I share all of that to say, that I'm not anti-U.S., and I am profoundly thankful that I was born and raised here. But, when I was "born-again" my place of origin changed; my identity was rooted in someone deeper than the Founding Fathers, my future and my past were all rolled into Jesus. Just as the act of baptism symbolizes death, resurrection, and new life, we as followers of Christ must continually renew our allegiance to the King in whom we have died, risen, and been given new life (Col.3:3). The construction of this Islamic Cultural Center is one such occasion for Christians to renew their vows, reconsider the ground of their identity, and their reasons to hope.
Are we first and foremost North Americans? Are we U.S. citizens before we're citizens of heaven, from whom we await a Savior (not a president of our political persuasion)? Maybe the construction and location of the Cordoba House is wrong. Maybe it's insensitive. Maybe it's not. Quite possibly, there are muslims who are in fact sincere adherents to a religion that they are convinced does not advocate physical violence as a means of propagation. Or in the worst case scenario the Cordoba House is being funded by Al Qaeda and it's all part of a global effort to bring all peoples under the rule and reign of Allah via Sharia law.
Whichever the case may be, Christians have the resources to maintain a poise and composure in this conversation, something completely lacking more often than not. Why the vitriol? Why the fear and rage? Why is the U.S. nation defended with the same zeal as the Kingdom of Heaven? I suspect that we fall prey to our own emotions before passing them through a filter of scripture.
I submit that we remember there was once a few generations of Christians or "little Christs" as they were titled who lived under the empire of Rome who advanced the cause of Christ in the context of antagonism not religious freedom. In the first century they spread so much influence through sacrifice, service, compassion, love, and purity that they shocked their persecutors and political contemporaries. They seemed to be spreading like wild fire without revolutionary action! On the contrary, the charge of revolution and violence was only thrown at them to cover the insanity of some rulers (see Nero).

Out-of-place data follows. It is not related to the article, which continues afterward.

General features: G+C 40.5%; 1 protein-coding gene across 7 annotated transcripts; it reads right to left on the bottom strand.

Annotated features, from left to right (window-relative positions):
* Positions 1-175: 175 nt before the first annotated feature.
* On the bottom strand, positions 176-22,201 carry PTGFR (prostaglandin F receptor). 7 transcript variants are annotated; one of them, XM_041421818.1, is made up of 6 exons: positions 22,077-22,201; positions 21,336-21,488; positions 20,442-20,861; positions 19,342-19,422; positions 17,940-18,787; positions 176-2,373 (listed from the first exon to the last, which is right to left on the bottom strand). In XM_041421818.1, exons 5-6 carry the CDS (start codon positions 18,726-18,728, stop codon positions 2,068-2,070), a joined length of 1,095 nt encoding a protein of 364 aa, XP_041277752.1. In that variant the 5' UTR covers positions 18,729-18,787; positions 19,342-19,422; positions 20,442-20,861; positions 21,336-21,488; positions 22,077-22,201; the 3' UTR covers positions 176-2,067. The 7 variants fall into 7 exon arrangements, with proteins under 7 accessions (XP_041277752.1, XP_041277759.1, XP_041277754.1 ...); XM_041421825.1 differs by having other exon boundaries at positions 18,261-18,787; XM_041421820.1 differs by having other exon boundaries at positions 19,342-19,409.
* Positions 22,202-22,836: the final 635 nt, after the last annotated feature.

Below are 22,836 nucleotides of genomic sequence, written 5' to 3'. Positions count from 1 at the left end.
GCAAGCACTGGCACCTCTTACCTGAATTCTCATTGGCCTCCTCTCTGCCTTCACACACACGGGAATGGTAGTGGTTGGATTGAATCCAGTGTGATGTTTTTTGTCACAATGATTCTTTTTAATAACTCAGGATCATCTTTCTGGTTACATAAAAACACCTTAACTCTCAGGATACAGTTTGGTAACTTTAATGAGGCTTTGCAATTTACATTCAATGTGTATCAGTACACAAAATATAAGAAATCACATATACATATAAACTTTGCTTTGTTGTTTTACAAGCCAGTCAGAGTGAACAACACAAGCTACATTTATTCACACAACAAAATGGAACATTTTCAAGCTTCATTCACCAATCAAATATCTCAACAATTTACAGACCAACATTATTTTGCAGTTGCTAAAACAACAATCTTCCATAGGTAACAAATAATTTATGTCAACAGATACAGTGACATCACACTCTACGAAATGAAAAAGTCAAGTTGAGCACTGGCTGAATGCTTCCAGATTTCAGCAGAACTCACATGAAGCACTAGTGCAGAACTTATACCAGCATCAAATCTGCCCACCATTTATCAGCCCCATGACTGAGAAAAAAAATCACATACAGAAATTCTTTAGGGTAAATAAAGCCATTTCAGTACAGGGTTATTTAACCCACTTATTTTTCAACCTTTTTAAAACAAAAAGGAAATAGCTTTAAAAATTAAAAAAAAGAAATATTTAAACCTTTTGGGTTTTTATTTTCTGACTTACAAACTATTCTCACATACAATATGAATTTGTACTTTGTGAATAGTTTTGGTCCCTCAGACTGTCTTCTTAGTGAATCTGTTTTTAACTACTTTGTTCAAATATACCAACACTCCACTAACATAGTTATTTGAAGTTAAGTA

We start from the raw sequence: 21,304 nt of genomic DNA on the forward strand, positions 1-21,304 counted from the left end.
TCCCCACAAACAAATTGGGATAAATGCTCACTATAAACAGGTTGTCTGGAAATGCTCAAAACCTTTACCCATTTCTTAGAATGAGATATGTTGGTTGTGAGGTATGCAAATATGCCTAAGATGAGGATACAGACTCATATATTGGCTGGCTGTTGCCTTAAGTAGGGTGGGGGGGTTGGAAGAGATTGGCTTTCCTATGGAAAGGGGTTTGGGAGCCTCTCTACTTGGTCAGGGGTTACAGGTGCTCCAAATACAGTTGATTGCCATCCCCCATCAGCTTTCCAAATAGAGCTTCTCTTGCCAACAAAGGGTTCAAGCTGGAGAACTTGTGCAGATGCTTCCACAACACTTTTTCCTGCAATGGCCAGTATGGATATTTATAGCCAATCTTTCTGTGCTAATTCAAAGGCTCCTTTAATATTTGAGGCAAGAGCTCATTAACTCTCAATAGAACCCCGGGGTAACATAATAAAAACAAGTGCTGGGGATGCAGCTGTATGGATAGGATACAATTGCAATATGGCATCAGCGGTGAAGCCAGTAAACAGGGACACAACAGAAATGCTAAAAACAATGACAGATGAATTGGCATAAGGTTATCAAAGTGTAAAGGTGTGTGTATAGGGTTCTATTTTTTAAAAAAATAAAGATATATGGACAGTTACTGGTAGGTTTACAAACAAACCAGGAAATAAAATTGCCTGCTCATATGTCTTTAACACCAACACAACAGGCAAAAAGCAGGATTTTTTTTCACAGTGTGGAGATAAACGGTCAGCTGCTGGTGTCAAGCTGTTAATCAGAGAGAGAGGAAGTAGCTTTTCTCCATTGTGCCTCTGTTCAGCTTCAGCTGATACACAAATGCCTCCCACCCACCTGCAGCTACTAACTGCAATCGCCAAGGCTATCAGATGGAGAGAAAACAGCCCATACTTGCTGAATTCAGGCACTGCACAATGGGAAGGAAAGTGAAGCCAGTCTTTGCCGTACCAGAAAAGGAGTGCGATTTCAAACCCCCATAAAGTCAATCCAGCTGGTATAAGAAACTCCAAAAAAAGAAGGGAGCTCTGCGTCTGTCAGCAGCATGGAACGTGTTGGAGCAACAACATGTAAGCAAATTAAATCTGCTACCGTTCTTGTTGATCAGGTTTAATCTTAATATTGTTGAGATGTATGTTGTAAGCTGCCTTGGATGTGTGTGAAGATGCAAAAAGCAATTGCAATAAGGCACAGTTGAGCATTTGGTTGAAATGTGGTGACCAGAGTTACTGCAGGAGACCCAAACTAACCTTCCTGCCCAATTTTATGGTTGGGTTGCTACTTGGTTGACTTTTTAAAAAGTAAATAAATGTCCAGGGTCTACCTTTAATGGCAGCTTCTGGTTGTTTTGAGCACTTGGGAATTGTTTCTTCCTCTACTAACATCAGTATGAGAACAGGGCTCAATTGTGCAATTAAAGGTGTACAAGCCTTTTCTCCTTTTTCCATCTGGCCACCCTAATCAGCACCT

We would do well to remember that the situation of the 1st century Christians is not all that different from that of the underground church in China. Has communism stopped the advance Jesus Kingdom there? Could ancient Rome? Will the Cordoba House? The answer is "No." I suggest that the power that will confront opposition to Jesus in any form must come by the same means Jesus used- the cross. Frankly it's easier to forget that Jesus said, "If anyone would come after me, he must deny himself and take up his cross daily, and follow me (Luke 9:23)."
Our power is wielded through our willingness to take up a cross and die, knowing that our deaths have an inevitable and glorious resurrection. Hear me, I am all for the taking up of the rights of others- by all means, "Love your neighbor as yourself." Nevertheless, only when the taking up of our neighbors rights dovetails with the laying down of our own, will God's Kingdom "come on earth as it is in Heaven (Matt.6:10)."
The most often repeated command in scripture is "Do not fear." Therefore, when Jesus teaches us to pray "Your Kingdom come; your will be done, on earth as it is in heaven", we can be sure that if "all authority in heaven and on earth has been given to (him)", we don't need to be angry or afraid when an Islamic Cultural Center goes up around the block- even if it's two blocks from Ground Zero.